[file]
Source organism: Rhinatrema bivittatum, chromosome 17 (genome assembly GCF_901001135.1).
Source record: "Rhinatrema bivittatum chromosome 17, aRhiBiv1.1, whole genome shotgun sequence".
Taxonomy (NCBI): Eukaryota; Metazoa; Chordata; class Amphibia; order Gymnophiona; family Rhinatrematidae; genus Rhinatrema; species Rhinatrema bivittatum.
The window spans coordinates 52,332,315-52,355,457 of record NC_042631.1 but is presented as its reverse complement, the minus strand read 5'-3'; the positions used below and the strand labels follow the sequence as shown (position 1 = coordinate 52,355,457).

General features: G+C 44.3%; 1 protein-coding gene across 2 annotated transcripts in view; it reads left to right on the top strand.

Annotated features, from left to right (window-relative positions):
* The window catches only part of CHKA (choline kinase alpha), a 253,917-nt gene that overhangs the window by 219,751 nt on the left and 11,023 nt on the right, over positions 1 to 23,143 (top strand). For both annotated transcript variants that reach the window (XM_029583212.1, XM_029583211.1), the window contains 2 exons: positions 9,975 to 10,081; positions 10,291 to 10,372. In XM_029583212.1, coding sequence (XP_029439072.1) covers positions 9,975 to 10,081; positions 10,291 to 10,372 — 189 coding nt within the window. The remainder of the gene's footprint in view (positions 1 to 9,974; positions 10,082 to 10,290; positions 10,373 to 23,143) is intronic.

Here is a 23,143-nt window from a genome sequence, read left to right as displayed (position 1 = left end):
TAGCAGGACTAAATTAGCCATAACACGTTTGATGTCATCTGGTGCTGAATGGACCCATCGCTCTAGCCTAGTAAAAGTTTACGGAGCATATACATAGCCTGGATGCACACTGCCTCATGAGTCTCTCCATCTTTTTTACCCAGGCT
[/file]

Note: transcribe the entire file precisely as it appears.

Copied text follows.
Source organism: Rhinatrema bivittatum, chromosome 17 (genome assembly GCF_901001135.1).
Source record: "Rhinatrema bivittatum chromosome 17, aRhiBiv1.1, whole genome shotgun sequence".
Taxonomy (NCBI): Eukaryota; Metazoa; Chordata; class Amphibia; order Gymnophiona; family Rhinatrematidae; genus Rhinatrema; species Rhinatrema bivittatum.
The window spans coordinates 52,332,315-52,355,457 of record NC_042631.1 but is presented as its reverse complement, the minus strand read 5'-3'; the positions used below and the strand labels follow the sequence as shown (position 1 = coordinate 52,355,457).

General features: G+C 44.3%; 1 protein-coding gene across 2 annotated transcripts in view; it reads left to right on the top strand.

Annotated features, from left to right (window-relative positions):
* The window catches only part of CHKA (choline kinase alpha), a 253,917-nt gene that overhangs the window by 219,751 nt on the left and 11,023 nt on the right, over positions 1 to 23,143 (top strand). For both annotated transcript variants that reach the window (XM_029583212.1, XM_029583211.1), the window contains 2 exons: positions 9,975 to 10,081; positions 10,291 to 10,372. In XM_029583212.1, coding sequence (XP_029439072.1) covers positions 9,975 to 10,081; positions 10,291 to 10,372 — 189 coding nt within the window. The remainder of the gene's footprint in view (positions 1 to 9,974; positions 10,082 to 10,290; positions 10,373 to 23,143) is intronic.

Here is a 23,143-nt window from a genome sequence, read left to right as displayed (position 1 = left end):
TAGCAGGACTAAATTAGCCATAACACGTTTGATGTCATCTGGTGCTGAATGGACCCATCGCTCTAGCCTAGTAAAAGTTTACGGAGCATATACATAGCCTGGATGCACACTGCCTCATGAGTCTCTCCATCTTTTTTACCCAGGCT